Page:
The exercise worked well, both at the level of individual engagement with the text and as group work. The different components of the exercise—annotation, interpretation, and discussion—gave the students a structure for delving into material that was verbally and visually complex. For example, one perplexing aspect of Petersen’s film for some students is that there are no words (Figure 1). There is a music soundtrack, and sonic elements are key to the film’s form and content, but, except for one sentence (“he comes from a secret place,” from Beauty and the Beast (1987), which the protagonist is watching on television in one scene), no words are spoken. Petersen has explained that this makes the film more accessible: Torrey Pines can be shown anywhere, and no translation is required. Yet, when I had previously shown the film in an in-person class and tried to have an open-ended discussion after, the conversation was somewhat stilted (students couldn’t find words—at least not right away—to express what they thought and felt about the film). The asynchronous annotation exercise created time and space for students to consider the film’s form and content, analyze images from the film in relation to the film’s overall wordless narrative, and interpret the meaning of these images, all before a conversation with their classmates began. Annotation laid the groundwork for thoughtful analysis and generative discussion. Although an annotation exercise can also work in an in-person class, I think the asynchronous modality allowed more time and space for looking at and thinking about images than is afforded by doing the exercise in class. The asynchronous modality taught me a lesson that could translate to synchronous or in-person modalities: the key to creating the conditions of possibility for good discussion is to slow things down, which can be done by creating steps done over time. Synchronous and in-person annotation activities could happen both in and outside of class, so that annotation, interpretation, and discussion are extended over a longer period of time.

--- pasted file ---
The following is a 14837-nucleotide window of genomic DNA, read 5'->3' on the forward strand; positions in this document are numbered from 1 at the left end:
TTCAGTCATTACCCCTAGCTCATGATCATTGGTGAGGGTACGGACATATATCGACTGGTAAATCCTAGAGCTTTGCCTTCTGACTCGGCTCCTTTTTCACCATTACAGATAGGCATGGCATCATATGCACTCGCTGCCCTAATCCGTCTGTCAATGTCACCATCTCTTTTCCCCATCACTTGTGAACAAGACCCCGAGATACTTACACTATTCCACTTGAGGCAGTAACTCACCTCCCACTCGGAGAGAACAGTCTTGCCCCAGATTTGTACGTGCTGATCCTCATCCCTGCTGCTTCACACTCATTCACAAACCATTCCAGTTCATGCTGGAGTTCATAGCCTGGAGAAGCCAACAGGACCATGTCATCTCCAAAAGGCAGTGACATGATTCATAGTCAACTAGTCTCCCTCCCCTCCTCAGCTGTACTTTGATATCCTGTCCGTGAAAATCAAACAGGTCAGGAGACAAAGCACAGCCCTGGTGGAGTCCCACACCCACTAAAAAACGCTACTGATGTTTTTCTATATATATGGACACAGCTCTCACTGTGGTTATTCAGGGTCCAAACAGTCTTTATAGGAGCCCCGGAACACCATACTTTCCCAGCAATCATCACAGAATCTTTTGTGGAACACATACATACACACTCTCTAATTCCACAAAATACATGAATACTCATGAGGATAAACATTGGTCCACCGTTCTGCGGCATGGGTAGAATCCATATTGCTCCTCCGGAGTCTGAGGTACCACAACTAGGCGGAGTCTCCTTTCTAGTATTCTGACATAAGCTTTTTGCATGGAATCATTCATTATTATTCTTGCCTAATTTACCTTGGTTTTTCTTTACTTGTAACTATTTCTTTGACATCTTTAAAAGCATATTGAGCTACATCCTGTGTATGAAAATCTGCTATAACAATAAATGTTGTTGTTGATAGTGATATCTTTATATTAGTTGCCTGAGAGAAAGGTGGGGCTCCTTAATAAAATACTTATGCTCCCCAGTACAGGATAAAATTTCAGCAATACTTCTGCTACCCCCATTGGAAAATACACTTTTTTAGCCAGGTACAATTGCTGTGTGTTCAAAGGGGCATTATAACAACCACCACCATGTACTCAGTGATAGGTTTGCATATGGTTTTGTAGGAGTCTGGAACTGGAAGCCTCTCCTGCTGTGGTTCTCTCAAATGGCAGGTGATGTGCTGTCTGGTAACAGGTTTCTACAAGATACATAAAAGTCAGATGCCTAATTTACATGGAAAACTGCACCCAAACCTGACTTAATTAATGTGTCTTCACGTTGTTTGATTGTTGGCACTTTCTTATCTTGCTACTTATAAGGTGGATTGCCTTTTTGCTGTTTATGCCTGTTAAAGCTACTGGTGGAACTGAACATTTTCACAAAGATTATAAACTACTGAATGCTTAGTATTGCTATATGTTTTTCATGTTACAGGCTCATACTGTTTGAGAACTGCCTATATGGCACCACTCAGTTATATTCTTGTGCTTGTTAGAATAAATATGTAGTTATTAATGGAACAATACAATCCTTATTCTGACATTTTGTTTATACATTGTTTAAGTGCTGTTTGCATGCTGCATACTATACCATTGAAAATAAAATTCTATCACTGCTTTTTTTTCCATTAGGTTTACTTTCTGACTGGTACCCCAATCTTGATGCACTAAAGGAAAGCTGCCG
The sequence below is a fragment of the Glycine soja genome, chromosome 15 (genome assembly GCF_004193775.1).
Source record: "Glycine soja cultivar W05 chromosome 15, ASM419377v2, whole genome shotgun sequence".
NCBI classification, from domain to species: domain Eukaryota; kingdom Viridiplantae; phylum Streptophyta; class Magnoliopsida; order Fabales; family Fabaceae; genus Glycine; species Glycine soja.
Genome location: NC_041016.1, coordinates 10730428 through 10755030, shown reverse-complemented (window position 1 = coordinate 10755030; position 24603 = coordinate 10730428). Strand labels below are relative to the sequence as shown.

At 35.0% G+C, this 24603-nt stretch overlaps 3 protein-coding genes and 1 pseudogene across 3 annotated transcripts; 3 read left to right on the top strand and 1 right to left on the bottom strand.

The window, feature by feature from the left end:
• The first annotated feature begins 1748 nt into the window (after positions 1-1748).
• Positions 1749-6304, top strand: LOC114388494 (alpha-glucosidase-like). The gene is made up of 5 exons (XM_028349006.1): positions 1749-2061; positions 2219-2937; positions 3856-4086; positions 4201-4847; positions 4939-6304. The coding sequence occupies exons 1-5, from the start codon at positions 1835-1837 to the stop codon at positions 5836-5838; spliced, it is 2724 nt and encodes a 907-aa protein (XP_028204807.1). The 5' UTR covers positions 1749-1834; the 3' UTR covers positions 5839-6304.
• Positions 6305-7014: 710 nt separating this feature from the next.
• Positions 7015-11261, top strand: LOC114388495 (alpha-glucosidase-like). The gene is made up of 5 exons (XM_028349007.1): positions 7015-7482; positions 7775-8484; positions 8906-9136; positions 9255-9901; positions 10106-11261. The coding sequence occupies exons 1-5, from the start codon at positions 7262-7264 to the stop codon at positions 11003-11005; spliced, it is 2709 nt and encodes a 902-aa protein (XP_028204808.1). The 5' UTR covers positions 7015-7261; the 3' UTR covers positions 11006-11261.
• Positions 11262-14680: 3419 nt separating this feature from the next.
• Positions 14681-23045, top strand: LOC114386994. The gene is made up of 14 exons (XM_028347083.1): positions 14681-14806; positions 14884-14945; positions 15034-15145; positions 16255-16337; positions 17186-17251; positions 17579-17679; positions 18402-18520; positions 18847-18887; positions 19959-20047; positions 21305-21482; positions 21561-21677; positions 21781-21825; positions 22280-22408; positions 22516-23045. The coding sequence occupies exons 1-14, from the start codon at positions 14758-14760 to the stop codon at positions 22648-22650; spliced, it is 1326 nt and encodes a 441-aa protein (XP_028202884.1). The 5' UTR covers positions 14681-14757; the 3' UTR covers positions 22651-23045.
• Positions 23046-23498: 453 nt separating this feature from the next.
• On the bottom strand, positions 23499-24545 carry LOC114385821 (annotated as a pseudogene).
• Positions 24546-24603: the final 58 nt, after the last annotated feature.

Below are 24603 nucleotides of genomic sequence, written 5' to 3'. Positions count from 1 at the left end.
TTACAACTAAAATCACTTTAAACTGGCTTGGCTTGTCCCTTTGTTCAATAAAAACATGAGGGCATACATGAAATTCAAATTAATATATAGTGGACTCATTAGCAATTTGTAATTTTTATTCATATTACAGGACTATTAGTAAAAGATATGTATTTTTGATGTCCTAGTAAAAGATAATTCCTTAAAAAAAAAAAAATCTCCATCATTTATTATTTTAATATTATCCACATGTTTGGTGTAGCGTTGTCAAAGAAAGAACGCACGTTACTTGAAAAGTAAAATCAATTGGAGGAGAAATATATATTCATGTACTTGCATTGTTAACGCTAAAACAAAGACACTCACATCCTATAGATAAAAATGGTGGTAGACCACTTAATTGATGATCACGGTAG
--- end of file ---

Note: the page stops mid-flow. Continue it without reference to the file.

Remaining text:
Documenting COVID-19 in Comics Form
If the annotation exercise used comics as pedagogy to encourage thoughtful description, interpretation, and discussion, I also wanted to give students the opportunity to draw their own comics as a means of documenting illness experiences and events. In Illness-Thought-Activism: From HIV/AIDS to COVID-19, we explored the medical, political, and aesthetic responses to the HIV/AIDS and COVID-19 pandemics. We used the historical example of the emergence of HIV/AIDS and the increasing politicization of the illness as a lens through which to examine the ongoing contemporary emergence of COVID-19. The final assignment for the class was a Documenting COVID-19 project that had three options: an interview, a public health or illness politics poster or meme, or a comic. For a unit called “Drawing HIV/AIDS and COVID-19: graphic medicine,” students had read Jaime Cortez’s Sexile (2004) and MK Czerwiec’s Taking Turns (2017), both graphic narratives about the response to AIDS in and by LGBTQ communities in the US. They had also been encouraged to explore the COVID-19 Comics page on the Graphic Medicine website and had read Hillary Chute’s essay “Can Comics Save Your Life?” (2020) about the Rescue Party series on Instagram curated by Gabe Fowler, owner of the Williamsburg, Brooklyn comics store Desert Island. The Rescue Party project began on April 1, 2020 and has been a space for documenting COVID-19 in comics form ever since. Thus, we had spent time discussing how and why comics as a form is well-suited for capturing a variety of pandemic experiences and events. Chute’s essay helped to make this point, describing comics as an “urgent form,” and extolling the inclusive and democratic nature of the Rescue Party project.